This word is used to give an idea that supports or adds information to your main idea. It is used before the main verb.
For example, Car sales also increased in Germany.
It is used between the auxiliary verb and the main verb.
For example, Car sales have also increased in Argentina.
This adverb is used at the start of a sentence that is adding similar facts or ideas.
For example, More time needs to be spent educating people about the drawbacks of social media. Similarly, we should teach children about how to correctly make use of the internet.
This word is usually used at the start of a sentence which adds contrasting or surprising information. This word is an academic synonym for but.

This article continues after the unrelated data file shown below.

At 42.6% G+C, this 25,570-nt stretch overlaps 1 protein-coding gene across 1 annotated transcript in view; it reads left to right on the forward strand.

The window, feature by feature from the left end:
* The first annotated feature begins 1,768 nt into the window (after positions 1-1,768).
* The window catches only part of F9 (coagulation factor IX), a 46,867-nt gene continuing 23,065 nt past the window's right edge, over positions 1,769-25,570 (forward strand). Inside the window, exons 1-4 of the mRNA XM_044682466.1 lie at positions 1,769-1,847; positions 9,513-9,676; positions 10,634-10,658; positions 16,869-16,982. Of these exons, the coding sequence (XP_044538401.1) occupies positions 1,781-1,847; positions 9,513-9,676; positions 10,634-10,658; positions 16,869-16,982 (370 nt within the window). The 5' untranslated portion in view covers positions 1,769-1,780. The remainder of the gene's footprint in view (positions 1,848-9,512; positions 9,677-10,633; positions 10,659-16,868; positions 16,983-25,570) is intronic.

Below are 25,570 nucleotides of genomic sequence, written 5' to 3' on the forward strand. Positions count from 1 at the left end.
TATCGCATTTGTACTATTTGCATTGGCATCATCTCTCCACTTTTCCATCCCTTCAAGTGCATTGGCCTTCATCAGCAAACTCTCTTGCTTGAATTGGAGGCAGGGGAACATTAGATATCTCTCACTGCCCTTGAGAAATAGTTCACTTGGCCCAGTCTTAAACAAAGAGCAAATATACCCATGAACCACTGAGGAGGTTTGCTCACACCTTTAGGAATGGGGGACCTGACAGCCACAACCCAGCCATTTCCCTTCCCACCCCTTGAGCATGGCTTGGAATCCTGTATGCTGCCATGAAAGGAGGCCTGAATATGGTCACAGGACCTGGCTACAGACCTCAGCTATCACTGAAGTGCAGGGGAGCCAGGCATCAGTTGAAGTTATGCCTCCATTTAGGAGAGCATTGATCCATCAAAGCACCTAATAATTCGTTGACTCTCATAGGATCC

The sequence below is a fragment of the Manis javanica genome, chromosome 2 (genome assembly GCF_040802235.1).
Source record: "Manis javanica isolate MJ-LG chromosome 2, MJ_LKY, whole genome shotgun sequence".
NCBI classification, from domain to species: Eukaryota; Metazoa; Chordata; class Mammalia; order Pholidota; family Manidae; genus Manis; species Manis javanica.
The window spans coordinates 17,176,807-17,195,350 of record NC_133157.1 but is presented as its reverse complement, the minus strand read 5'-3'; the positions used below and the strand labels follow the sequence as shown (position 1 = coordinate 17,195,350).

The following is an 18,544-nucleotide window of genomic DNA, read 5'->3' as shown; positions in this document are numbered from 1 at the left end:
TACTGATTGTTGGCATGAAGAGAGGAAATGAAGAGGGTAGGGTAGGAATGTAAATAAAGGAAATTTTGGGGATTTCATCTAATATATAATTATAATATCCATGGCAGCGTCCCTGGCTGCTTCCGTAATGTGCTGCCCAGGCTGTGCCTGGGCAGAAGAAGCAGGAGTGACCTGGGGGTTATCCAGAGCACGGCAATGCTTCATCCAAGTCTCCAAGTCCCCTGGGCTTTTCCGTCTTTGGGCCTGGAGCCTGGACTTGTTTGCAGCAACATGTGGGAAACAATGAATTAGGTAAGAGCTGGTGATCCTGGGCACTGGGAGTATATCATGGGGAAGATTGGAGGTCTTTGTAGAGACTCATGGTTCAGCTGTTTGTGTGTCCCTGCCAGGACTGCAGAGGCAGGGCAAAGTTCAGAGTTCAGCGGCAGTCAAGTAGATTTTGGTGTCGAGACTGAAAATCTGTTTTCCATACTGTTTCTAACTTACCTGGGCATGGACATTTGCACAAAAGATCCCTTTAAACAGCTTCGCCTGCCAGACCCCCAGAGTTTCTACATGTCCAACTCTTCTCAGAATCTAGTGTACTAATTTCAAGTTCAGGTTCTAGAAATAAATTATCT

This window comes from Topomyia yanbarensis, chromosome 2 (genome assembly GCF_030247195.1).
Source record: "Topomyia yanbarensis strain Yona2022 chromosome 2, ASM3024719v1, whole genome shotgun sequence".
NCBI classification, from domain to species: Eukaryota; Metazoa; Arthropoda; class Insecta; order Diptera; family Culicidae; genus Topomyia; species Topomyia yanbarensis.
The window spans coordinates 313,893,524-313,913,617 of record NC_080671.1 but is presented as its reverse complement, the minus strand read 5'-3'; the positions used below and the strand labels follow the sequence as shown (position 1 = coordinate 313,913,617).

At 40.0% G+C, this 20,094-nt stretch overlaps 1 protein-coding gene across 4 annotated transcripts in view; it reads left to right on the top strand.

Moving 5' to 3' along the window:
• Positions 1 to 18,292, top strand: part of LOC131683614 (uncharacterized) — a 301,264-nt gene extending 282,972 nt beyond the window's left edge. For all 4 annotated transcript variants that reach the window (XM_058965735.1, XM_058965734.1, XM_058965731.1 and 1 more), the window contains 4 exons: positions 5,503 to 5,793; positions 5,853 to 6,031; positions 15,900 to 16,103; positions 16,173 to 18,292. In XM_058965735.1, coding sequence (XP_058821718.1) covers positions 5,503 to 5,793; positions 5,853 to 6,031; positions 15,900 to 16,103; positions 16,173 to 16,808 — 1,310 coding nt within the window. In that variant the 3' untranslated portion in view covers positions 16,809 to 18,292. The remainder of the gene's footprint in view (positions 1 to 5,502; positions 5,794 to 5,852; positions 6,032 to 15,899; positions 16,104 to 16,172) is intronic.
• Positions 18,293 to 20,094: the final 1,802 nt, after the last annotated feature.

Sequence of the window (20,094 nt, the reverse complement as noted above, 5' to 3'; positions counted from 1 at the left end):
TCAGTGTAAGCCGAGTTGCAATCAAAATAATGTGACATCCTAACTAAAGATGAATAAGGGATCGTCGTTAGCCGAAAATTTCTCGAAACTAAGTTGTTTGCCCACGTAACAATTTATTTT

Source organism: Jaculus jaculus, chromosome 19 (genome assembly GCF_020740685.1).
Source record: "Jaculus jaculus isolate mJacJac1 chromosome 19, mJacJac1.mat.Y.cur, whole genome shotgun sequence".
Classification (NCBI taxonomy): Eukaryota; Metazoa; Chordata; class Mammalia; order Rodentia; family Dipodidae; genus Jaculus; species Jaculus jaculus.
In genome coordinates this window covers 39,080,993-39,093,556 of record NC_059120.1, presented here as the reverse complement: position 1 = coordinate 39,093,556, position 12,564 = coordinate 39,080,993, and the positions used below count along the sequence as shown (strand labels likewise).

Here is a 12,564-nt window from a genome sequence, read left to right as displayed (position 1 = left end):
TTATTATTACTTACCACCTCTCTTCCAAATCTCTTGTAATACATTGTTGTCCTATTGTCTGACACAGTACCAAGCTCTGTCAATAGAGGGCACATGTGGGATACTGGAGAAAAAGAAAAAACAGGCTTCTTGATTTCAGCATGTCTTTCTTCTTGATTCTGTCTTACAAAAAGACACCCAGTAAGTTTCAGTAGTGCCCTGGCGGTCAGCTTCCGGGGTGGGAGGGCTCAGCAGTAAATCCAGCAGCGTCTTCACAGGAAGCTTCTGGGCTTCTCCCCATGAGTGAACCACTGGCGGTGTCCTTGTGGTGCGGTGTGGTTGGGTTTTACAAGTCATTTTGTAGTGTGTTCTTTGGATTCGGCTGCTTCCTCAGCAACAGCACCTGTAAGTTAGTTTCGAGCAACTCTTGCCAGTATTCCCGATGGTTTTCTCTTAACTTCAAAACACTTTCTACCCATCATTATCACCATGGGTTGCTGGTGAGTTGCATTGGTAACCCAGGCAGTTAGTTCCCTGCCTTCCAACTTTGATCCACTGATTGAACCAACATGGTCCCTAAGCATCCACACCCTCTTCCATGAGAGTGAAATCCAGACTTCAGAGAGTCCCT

For example, The sale of cars fell in the UK. However, overall worldwide sales showed an increase.
This word can be used mid-sentence to link two contrasting clauses but a comma must be used both before and after it.
For example, The sale of cars fell in the UK, however, overall worldwide sales showed an increase.
This adverb can be used at the beginning of a sentence which give the result of something described in the previous sentence.
For example, Sales fell dramatically in the UK. Consequently, the company went bankrupt and closed down.
Exercise 1 | Know the relationship of ideas
There are 8 incomplete sentences. One word has been deleted from each sentence. It is important to understand the function of words (why they are used). The missing word may be used for one of the following functions.
- To add supporting information
- To show contrast
- To show a result